Once upon a time, a young boy got a horse as a present for his 12th birthday.  It was a coveted gift and his entire village cheered and said, “Isn’t this wonderful!”  “We’ll see,” replied the wise Zen master who lived in the village. 


Two years later, the boy was violently thrown off of his horse, shattering his leg and causing great dismay throughout the town.  The villagers all cried, “How unfortunate this is for the boy!”  “We’ll see,” replied the wise Zen master.  Shortly after the boy’s fall, a brutal war broke out near the village, but the boy could not fight because of his broken leg.  Relieved that the boy would remain safe, the whole village said, “This is so fortunate for the boy!”


“We’ll see,” replied the Zen master — fully aware that, for better or worse, even the best intentions have unintended consequences. Understanding that events rarely occur in isolation and that seemingly random actions are often closely interconnected…and somewhere close by a butterfly flapped its wings.


The Butterfly Effect is the idea that small changes in the early state of a system can cause significant and unpredictable changes to its future state.  For example, the flutter of a butterfly’s wings in Africa could possibly alter the atmosphere just enough to change a hurricane’s path from across the Gulf of Mexico to up the East Coast.  Although the butterfly does not cause the hurricane, it’s a small part of a larger sequence of events that causes a major change in the ultimate outcome.  
 

Most often The Butterfly Effect is associated with chaos theory, a field of study in mathematics.  However, this profound concept extends far beyond mathematical equations or weather patterns.  The power of this phenomenon is what Americans so desperately need to embrace to solve our national challenges and change the way our dysfunctional political system operates once and for all.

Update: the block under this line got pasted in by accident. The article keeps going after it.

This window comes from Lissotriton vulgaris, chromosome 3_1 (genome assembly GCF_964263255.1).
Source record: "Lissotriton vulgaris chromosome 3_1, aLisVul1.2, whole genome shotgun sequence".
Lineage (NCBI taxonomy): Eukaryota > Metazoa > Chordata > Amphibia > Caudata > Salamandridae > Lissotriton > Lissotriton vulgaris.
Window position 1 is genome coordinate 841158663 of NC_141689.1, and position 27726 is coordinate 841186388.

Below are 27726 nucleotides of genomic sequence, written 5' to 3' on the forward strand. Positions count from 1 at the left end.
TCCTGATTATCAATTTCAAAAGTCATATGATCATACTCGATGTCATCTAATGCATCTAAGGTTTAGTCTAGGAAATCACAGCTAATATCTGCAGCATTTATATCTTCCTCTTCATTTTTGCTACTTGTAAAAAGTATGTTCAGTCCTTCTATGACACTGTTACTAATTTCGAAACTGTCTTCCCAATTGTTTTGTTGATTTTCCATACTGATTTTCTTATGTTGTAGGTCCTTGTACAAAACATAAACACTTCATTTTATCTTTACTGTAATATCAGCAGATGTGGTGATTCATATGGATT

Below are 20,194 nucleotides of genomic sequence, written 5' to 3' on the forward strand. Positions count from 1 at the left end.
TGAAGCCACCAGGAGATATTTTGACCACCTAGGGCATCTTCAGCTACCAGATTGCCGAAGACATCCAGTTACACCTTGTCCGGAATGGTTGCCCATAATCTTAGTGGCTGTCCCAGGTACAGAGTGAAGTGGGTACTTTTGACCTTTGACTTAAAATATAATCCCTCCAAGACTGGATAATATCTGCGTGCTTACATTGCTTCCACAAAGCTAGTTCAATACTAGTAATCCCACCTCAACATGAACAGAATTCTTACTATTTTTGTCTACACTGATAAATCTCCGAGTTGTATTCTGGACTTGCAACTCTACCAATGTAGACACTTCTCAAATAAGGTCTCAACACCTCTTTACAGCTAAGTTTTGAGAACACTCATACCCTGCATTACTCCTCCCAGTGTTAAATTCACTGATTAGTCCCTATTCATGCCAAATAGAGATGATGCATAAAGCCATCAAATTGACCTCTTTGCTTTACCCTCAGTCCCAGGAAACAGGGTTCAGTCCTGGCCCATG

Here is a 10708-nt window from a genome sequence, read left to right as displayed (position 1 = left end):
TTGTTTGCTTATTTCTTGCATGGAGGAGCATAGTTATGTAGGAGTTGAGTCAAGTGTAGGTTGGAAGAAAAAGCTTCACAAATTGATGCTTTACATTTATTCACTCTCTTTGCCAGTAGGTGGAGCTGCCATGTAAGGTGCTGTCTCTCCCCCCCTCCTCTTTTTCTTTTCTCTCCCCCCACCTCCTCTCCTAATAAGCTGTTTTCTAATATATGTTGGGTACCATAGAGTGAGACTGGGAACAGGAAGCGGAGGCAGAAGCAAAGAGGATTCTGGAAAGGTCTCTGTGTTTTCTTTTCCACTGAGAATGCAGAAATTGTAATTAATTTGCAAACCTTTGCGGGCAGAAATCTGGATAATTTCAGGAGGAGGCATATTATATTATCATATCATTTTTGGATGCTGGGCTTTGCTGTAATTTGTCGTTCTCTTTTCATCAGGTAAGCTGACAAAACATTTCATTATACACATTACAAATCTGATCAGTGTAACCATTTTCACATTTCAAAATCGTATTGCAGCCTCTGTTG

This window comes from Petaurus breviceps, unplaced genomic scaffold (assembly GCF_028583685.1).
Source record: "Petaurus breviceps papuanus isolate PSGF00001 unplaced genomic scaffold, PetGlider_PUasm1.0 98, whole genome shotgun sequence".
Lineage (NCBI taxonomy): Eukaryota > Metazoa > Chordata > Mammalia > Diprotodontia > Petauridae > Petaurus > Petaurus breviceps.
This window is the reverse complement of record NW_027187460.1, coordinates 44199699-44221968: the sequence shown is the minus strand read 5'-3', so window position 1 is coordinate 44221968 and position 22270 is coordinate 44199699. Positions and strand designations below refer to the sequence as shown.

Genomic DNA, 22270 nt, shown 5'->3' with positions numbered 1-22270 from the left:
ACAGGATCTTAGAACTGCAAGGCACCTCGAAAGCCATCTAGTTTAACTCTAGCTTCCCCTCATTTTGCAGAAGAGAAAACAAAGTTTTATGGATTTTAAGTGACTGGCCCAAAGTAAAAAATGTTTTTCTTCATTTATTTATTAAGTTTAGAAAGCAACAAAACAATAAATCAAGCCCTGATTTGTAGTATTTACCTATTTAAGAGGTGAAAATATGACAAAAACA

Just as the butterfly and the hurricane are elaborately connected, our domestic and foreign policies are linked in intricate ways.  If we don’t pay close attention, a policy decision that we make today can have significant consequences down the road — in ways we may never have considered.


Passing a three-strikes law today can cause significant over-incarceration tomorrow.  Increasing domestic ethanol quotas today can cause a massive worldwide food shortage tomorrow.  Redlining neighborhoods today can cause a substantial wealth gap tomorrow. Overthrowing a Glass-Steagall Act today can contribute to a devastating subprime financial crisis tomorrow.  Arming the Afghan mujahideen without appropriate oversight today can fortify terrorism tomorrow.

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